The financial crisis has caused many banks to experience severe difficulties in finding long term funding. This, in turn, has made banks reluctant to grant new export loans, which are loans given to foreign customers to enable them to purchase products sold by a national producer. To limit the adverse impact on the supply of export credit, the European Commission has authorised a scheme in Germany under EC Treaty State aid rules.
The scheme proposes to introduce a mechanism by which the German public credit institution Kreditanstalt für Wiederaufbau (KfW), would be allowed to purchase existing credit export loans from banks. The refinancing of existing export credits will then provide banks with appropriate funding to grant new export loans to purchasers outside the European Union. Only loans that are covered by 100% export credit insurance from the Federal Government will be eligible for purchase by KfW and any new export credit granted must be the same in value as the financing received from KfW.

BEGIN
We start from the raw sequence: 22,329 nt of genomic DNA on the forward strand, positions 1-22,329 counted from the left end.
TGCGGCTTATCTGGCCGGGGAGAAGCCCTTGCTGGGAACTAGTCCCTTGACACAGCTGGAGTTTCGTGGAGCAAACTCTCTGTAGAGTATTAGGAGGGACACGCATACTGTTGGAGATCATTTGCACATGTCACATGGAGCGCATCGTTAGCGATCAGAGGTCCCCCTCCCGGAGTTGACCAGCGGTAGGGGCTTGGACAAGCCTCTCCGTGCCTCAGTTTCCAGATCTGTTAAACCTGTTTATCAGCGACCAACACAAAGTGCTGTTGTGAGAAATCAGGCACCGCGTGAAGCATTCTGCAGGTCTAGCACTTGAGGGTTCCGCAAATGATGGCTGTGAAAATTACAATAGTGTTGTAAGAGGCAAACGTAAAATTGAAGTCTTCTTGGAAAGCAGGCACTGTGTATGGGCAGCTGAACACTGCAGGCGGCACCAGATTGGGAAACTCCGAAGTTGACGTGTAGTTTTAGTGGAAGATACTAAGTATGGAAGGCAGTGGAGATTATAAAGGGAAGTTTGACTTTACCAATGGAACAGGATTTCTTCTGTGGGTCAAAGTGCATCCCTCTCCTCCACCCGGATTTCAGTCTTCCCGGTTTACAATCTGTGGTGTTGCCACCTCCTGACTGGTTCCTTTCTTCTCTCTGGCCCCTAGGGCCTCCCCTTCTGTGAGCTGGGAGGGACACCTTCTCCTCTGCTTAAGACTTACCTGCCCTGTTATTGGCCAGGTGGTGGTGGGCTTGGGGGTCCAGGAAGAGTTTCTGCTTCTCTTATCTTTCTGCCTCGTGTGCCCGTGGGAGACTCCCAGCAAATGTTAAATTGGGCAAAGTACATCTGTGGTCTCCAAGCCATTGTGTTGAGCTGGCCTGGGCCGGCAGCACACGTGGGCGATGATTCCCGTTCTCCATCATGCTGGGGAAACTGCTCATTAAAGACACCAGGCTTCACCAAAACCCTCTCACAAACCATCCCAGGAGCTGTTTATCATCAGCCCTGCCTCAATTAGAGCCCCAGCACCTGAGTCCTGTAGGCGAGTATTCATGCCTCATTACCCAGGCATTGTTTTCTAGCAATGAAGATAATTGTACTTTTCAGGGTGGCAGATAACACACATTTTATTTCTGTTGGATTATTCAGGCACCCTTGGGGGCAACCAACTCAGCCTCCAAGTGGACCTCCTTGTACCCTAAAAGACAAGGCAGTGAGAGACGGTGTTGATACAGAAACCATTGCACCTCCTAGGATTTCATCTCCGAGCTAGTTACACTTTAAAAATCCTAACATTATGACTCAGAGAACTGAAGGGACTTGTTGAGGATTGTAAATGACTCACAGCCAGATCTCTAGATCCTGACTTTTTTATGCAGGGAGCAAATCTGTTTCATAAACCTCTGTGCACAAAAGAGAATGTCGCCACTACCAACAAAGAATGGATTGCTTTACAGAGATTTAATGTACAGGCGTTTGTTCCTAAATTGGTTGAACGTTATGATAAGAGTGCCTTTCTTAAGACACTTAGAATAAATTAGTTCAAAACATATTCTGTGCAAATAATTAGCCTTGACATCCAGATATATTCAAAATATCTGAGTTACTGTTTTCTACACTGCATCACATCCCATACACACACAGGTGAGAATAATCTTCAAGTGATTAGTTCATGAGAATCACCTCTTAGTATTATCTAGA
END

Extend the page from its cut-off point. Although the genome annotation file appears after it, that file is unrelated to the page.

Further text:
The Commission has found this measure to be consistent with its guidance on State support for financial institutions in the current economic crisis and has held the scheme to be appropriate and necessary to address major market disruption. The scheme has been authorised for six months, and in addition to other safeguards, will minimise any potential distortions of competition.